Advocacy Alert: Comments needed on Salt Lake City’s Highland Drive Bike and Pedestrian Plans


Public comment open on planned 2023 Highland Drive/1100 East project that will see greater pedestrian, bike connections throughout Sugar House

December 13, 2021 – Salt Lake City residents are invited to review draft plans for the 2023 reconstruction of Highland Drive/1100 East and provide feedback online through Dec. 30. The planned changes will see the important connector rebuilt from I-80 to Logan Ave., with special focus on improvements for pedestrians and cyclists and completing connections on the City’s eastside trail systems. 

The intersection at 2100 S and Highland Drive is the heart of Sugarhouse, yet is incredibly unfriendly to pedestrians and people on bikes. The rebuild of Highland will hopefully fix this. Photo by Dave Iltis

The draft plans can be reviewed online at and are based on years of planning documents, including the Sugar House Area Master Plan, the 2013 Sugar House Circulation Plan, and the draft Local Link Study – all of which have included robust public engagement processes. Planned improvements will allow for a wide multi-use-path for pedestrians and cyclists stretching from I-80 to Wilson Ave., widened sidewalks, bike lanes, improved drainage and more. Or, view the pdf here:

“Our goal is to make Sugar House a more comfortable place for people to be,” said Salt Lake City Transportation Planner Lynn Jacobs. “We know people are coming to Sugar House for its small local businesses, great food, beautiful trees, and unique energy. This project is designed to enhance what makes the area great through making it more comfortable to get around without a car – by walking, biking, transit or even ride-sharing.”  

This desire line crosswalk on Highland Drive is an injury waiting to happen. Salt Lake City has delayed a safe crossing here for years. Photo by Dave Iltis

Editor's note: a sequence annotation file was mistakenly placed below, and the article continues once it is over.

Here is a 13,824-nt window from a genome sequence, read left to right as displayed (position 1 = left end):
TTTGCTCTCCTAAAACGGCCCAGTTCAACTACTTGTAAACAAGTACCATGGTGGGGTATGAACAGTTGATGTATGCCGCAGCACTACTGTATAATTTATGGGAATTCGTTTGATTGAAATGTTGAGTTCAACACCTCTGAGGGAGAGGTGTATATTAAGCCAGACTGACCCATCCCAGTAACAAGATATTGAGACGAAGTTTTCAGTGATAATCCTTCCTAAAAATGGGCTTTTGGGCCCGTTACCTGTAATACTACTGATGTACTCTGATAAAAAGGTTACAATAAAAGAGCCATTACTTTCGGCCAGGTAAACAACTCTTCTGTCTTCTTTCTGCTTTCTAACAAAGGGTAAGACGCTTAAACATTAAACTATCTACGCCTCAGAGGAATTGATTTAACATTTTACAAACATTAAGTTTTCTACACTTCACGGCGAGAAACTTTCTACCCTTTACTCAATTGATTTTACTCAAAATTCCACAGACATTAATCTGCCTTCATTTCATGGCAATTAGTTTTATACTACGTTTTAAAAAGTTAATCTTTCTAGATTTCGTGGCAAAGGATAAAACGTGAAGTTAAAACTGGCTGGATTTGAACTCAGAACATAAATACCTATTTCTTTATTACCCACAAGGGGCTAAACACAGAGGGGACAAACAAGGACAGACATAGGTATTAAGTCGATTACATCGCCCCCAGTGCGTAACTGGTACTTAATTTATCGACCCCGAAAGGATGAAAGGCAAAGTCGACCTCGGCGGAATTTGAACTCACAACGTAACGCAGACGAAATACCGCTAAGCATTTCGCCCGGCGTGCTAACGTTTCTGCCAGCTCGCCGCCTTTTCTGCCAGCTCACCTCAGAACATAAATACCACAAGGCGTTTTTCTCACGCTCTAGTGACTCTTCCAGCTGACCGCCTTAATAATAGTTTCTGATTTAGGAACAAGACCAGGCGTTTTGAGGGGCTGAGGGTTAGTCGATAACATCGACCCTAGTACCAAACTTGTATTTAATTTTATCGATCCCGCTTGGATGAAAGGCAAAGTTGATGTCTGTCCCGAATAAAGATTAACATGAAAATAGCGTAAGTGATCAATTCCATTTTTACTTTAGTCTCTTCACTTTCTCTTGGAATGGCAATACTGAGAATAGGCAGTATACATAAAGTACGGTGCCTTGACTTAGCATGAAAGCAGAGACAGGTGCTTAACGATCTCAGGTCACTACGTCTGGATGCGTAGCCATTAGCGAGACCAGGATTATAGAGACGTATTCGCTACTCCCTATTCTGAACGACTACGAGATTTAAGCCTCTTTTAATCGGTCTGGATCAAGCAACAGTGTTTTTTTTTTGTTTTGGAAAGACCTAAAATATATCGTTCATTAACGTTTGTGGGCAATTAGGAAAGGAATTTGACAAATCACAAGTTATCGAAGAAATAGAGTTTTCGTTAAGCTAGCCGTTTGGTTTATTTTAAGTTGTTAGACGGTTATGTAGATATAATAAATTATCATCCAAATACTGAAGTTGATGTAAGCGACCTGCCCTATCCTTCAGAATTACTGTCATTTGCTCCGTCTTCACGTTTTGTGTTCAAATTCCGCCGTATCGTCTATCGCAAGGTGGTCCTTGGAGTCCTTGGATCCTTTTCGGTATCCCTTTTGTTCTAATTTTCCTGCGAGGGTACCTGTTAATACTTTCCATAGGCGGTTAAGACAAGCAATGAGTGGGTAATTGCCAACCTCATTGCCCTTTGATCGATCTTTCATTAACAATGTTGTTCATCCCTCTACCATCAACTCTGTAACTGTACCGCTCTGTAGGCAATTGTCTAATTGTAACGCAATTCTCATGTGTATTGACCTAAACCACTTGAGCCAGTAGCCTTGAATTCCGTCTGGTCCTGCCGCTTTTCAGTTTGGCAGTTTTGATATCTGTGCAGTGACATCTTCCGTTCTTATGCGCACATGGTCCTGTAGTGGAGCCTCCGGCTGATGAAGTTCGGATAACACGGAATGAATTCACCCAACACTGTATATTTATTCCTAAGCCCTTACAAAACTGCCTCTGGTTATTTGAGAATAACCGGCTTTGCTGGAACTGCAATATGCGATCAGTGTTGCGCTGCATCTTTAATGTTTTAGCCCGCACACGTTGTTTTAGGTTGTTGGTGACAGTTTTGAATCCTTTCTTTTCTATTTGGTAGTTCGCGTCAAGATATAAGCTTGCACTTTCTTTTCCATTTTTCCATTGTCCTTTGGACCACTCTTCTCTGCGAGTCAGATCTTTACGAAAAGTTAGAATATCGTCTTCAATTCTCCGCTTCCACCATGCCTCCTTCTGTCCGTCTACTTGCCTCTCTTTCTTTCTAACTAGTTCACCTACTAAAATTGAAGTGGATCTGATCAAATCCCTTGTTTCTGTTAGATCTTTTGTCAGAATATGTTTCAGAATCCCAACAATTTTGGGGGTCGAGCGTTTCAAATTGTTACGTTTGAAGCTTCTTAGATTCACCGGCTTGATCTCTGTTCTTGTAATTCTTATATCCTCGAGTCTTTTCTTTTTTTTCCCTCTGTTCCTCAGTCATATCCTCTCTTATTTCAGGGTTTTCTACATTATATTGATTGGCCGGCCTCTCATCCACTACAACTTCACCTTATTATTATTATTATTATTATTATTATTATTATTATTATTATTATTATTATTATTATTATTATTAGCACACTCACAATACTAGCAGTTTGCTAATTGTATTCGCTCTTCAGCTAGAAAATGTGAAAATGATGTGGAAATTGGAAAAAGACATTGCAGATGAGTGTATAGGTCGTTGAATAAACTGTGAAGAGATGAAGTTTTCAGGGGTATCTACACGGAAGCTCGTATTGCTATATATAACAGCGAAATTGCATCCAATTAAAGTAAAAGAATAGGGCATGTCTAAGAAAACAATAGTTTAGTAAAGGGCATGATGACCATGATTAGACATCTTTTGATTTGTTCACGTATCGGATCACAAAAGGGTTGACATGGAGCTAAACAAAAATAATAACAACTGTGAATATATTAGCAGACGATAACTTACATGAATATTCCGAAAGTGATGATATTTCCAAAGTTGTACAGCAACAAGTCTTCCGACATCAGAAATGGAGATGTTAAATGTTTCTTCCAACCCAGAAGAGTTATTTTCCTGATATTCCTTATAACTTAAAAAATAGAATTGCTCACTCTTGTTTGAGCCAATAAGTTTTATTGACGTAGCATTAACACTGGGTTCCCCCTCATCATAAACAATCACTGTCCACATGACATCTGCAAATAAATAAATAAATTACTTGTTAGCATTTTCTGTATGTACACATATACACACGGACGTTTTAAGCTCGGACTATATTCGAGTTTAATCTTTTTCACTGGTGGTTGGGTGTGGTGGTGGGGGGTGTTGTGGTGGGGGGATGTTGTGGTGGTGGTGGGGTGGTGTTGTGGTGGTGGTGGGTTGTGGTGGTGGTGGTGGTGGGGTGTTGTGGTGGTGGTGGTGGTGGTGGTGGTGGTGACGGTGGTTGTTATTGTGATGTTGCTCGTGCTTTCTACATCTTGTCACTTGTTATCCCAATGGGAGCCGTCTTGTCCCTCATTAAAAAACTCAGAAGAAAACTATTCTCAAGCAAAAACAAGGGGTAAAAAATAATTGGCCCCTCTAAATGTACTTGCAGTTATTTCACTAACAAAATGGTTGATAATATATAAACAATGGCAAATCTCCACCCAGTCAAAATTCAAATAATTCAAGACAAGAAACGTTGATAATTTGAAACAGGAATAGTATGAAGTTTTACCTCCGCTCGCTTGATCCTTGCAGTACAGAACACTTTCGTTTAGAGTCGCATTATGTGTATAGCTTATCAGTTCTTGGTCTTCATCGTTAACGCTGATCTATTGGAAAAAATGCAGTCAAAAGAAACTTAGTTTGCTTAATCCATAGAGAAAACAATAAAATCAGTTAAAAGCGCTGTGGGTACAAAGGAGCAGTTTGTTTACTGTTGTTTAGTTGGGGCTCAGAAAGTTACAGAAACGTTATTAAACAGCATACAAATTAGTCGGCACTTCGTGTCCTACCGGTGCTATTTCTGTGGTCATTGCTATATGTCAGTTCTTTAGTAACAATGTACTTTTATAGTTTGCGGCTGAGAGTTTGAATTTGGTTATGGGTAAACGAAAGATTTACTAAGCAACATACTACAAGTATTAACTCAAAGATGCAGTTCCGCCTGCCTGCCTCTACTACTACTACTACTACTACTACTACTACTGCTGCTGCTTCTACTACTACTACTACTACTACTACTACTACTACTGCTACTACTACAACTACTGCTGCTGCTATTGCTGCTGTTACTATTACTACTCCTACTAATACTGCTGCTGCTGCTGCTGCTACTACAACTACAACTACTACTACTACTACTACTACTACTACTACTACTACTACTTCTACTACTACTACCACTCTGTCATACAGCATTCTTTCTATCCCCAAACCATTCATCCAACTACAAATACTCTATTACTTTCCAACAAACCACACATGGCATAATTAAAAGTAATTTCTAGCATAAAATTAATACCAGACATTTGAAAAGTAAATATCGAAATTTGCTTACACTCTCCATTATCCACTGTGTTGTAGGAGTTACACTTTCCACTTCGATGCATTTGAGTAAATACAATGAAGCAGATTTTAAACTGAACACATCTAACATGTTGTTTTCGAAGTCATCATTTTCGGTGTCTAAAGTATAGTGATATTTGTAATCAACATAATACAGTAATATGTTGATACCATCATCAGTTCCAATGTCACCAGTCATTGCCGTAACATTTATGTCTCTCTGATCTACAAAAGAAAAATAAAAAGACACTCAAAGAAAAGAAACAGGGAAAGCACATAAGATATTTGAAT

When complete, the project will connect a gap in the Parley’s Trail System within Salt Lake City as well as provide connections from the Parley’s and McClelland Trails to area businesses – all without reducing travel lanes. 

Over 11,000 vehicles use Highland Drive each day. Although the lanes will be reconfigured, a review of a decade worth of traffic counts shows that traffic volumes on major roadways in Sugar House have not increased at the same rate as development has occurred (traffic growth is approximately 1.5% per year on average, business growth is 9% per year). 

“The exciting thing about this project is that we are able to provide more opportunities for people to walk and ride bikes without taking away the ability of people to continue to access the Business District as they have been in the past.  We are doing this by making better use of the space we have on the roadway,” Jacobs said. 

No bike lanes were added when this development built a new road off of Highland Drive, contrary to Salt Lake City’s Complete Streets Ordinance. Photo by Dave Iltis

The reconstruction project is a piece of Salt Lake City’s “Funding Our Future” bond passed by voters in 2018. Additional phases of public engagement will continue throughout the first half of 2022 with a final plan ready in Fall of 2022 and construction in 2023. 

Review and feedback are available at and project updates are available via email subscription at [email protected].


Cycling Utah’s initial comments:

Overall, the proposal is a good one that will make Sugarhouse more appealing to people on foot or on bike.

Bike lanes are preferred on the stretch from Logan to 2100 S. While a multi-use path is far better than the current configuration, we are skeptical of one side of the road multi-use paths. They are great because they give cyclists a place to ride off the street. But they are difficult since they mix pedestrians with cyclists, since some pedestrians will not use the sidewalk but will use the path instead. And, they don’t solve well the issue of cyclists needing to cross the road. The same issue arises from 2100 S to I-80.

We are super excited to see the Parley’s Trail gap closed with a new bike path in the heart of Sugarhouse. This crossing of Highland has been confusing at best.

We’d like to see a marked crosswalk and HAWK signal or something like that by Kimi’s Chophouse. As the photo above shows, people cross here, even without the crosswalk. This is an injury waiting to happen.

We’d also like to see Salt Lake City actually bother to enforce their Complete Streets Ordinance, which they did not do in the new Sugarmont development just to the west of Highland Drive. This seems to be a public road, yet no bike lanes were included contrary to the ordinance. The ordinance itself is great, but Salt Lake City seems to find reasons to not follow it all the time.

All in all, we look forward to the changes, and they will certainly make Sugarhouse more people friendly.


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  1. Having been in a major bike wreak in California, slammed into by Velo Lightning Racing Club, there really needs to be major PR on riders. The cars are bad enough, but the riders go to fast and can hit fast speeds.


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